In June, Corker and Democrat Sen. Chris Murphy introduced a bill that would raise gasoline taxes in order to add more funding to the federal Highway Trust Fund, which provides money to states for road-related projects.

The trust fund for roads, which has to be renewed every six years, has been extended five times since 2008, despite there being a lack of adequate funding for it, Corker said.

He said it is currently only funded at 60 percent of what is needed, and he takes issue with the program continuing to be expanded.

“The road program is so popular that there is no way elected officials in Washington are not going to keep it in place,” Corker said. “Unfortunately, elected officials have not dealt with the fact that the trust is being funded at about 60 percent ... It’s not paid for; we just keep adding debt onto future generations.”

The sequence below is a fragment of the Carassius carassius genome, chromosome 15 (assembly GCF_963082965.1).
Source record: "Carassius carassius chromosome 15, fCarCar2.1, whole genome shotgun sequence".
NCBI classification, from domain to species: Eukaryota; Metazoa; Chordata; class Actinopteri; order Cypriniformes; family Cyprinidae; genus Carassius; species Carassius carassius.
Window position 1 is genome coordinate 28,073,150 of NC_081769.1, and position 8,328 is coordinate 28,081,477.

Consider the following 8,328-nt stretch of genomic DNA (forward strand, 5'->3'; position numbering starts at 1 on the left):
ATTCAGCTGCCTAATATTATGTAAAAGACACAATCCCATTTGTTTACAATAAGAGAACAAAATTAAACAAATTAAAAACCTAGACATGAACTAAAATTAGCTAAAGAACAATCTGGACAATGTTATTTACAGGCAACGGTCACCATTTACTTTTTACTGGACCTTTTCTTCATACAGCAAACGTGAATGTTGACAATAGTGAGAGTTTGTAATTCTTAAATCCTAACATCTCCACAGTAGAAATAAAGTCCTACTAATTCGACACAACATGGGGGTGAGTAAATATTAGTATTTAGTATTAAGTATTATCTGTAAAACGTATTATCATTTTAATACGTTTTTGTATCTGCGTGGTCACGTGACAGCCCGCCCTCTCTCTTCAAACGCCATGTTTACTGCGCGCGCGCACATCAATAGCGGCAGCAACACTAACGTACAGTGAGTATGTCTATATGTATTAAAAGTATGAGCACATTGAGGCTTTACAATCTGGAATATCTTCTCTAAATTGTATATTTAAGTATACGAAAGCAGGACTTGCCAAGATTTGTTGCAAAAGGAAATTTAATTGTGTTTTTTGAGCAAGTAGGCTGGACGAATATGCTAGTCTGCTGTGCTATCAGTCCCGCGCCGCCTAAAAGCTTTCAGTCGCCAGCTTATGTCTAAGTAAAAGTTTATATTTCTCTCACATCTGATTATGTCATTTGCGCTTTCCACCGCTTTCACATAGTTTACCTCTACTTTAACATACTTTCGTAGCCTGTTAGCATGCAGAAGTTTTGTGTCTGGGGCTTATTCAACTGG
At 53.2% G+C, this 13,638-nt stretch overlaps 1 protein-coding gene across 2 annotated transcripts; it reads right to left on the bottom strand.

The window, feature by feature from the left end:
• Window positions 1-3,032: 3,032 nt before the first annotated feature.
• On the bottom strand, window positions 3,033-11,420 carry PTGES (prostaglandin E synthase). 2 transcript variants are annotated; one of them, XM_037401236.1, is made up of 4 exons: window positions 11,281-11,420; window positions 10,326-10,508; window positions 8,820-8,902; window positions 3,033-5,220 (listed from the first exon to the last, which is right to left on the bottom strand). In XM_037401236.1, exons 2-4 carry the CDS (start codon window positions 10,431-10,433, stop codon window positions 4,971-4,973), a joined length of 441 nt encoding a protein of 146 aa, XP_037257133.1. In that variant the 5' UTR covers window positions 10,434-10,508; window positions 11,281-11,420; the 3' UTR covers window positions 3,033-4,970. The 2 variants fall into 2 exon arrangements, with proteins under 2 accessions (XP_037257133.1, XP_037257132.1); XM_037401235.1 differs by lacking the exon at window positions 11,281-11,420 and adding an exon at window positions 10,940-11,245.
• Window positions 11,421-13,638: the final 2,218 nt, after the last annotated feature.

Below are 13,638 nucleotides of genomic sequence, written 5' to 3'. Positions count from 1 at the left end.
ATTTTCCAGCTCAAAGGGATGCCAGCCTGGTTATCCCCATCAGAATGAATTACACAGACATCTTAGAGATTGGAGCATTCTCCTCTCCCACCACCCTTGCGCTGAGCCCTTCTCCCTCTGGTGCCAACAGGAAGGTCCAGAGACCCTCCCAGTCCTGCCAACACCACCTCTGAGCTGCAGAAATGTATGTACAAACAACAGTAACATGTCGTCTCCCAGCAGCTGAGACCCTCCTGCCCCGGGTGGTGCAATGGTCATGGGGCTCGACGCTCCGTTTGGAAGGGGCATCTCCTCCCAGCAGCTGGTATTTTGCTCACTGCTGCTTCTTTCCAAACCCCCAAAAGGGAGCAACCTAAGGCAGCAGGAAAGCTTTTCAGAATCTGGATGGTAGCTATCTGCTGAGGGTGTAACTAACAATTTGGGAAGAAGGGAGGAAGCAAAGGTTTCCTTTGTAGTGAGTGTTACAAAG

While he acknowledged it is “not popular,” the bill he co-sponsored could raise federal gas taxes by six cents per gallon for a period of two years.

He pointed out that the state of Tennessee received only 50 percent of its road funding from the federal government, but the state has not fallen into debt the same way the country as a whole has become indebted.

“We have no road debt in the state of Tennessee,” Corker said. “if the federal government could operate like the state of Tennessee, we’d be in a much better place.” 

He expressed hope that his colleagues in the Senate would back the bill and that it would prompt discussion of what the country should do to keep from getting further into debt.

Another problem Corker said the country is facing is illegal immigration.

The recent circumstances of many children and young people crossing the Mexican border alone represent a “tremendous crisis,” he said.

Many young people have illegally crossed the border, which Corker said was due in part to crime and a bad economy in their home countries and the United States dealing with such immigration in ways that “have sent the wrong message.”